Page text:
What struck me with the workshop was that one on hand we were discussing how to create a dialogue with our wider communities, yet there was a lack of trust with those on the other side of the argument. Can environmentalist speak to those apathetic to climate change, could the left speak to the right? Another strand of discussion that emerged was whether these sorts of events really contributed to anything, or is our time better spent out organising activism? I proposed that these discussions were in fact activism; while broadly the group emerged from a similar social and political perspective there were differing outlooks in which we needed to better practice our ability to not just persuade, but also be persuaded by others to involve ourselves in dialogue every day.

Introducing David M. Bell’s research on utopia and musical improvisation, I felt that what we were doing was a practice of Nomadic Utopia. According to Bell, State Utopia sets out a code and law of ‘moral good’ in which a hierarchy is necessary to enforce such laws of good, whereas Nomadic Utopia around an ‘ethical good’:

Drawing on the work of Spinoza, Nietzsche and Deleuze, this can be understood as that which unfolds immanently and increases the capacity of those present in a space to act. This should not be understood simply as a reversal of the domination of the collective over the individual found in State Utopianism, however. Rather, it collapses the binary opposition between the individual and the collective: the ability of one to act from their position of difference increases the ability of the collective to act: an increase in the power of one increases the power of all, meaning power is distributed and produced nonhierarchically (and indeed, the imposition or emergence of hierarchy is damaging to such power). As such, the concept of the ‘individual’ is replaced by the ‘dividual’, someone who - in the words of Lewis Hyde - is “constituted by the complexity of the world around him [sic]”. To be a dividual is to know that “we are always simultaneously individuals and sunk in our communities.” An increase in the power of the individual results in an increase in the power of the collective, and vice versa. (Bell, 2011, p. 7)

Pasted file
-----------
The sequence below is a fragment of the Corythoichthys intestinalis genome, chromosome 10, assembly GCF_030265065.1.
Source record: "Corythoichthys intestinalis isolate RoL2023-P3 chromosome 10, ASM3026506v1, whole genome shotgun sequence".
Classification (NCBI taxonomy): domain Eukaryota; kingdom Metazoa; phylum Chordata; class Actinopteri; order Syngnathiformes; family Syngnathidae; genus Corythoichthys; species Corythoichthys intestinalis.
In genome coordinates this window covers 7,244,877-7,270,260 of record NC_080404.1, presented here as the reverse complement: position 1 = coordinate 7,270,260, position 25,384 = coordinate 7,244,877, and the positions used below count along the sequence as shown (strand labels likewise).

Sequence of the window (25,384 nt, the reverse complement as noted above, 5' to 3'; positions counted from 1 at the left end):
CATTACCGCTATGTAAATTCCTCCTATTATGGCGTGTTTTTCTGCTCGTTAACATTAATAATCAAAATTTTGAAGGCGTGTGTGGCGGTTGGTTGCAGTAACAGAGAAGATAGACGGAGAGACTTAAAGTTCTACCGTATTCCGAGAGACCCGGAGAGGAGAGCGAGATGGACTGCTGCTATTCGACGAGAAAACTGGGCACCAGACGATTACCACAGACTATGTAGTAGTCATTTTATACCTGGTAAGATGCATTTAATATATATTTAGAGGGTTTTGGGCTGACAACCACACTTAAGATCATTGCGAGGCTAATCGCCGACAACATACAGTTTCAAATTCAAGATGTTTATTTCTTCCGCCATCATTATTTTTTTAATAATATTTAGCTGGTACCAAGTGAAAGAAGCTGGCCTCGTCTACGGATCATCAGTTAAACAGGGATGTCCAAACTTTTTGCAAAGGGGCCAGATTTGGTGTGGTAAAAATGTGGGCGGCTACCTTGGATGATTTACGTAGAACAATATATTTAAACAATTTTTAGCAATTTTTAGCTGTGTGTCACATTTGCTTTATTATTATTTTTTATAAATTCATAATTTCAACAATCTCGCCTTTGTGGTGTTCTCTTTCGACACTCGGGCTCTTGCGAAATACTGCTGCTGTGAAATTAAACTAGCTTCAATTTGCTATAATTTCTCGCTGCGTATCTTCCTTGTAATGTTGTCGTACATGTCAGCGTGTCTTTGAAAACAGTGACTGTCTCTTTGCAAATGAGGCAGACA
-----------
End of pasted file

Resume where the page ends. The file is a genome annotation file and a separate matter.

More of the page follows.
The idea of becoming was something I wanted to put forward to the group, that our actions and ourselves were constituted symbiotically in relationship to others. In this way, how we responded to others, like in musical improvisation, affects the broader composition of the group and the community. The idea that ‘nobody solos, everybody’ solos in improvisation is a manifestation of nonhierarchical composition of groups - could this be translated into conversation and more broadly into society?

The next in the series of the Beautiful World Reading and Discussion Group will be:


What if we conceive the world without humans as the apex of control and need? What does it mean to become posthuman, and are we even there yet? Jon Davies invites participants to discuss what it means to be human, who gets to be humanised and the possibility of changing or even moving away from the humanist project which began over 4 centuries ago.

Tue 11 Sep / 6 - 7pm

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Federico Campaga Technic and Magic: The Reconstruction of Reality. 2018, Bloomsbury

David M Bell Playing The Future: Musical Improvisation and Nomadic Utopia. Published for Thinking Ourselves into Existence exhibition at the CCA, Glasgow, 2011

Image: Salma Noor, CALL__ing CALL__ing CAL____ing 49, 2017, Digital Collage.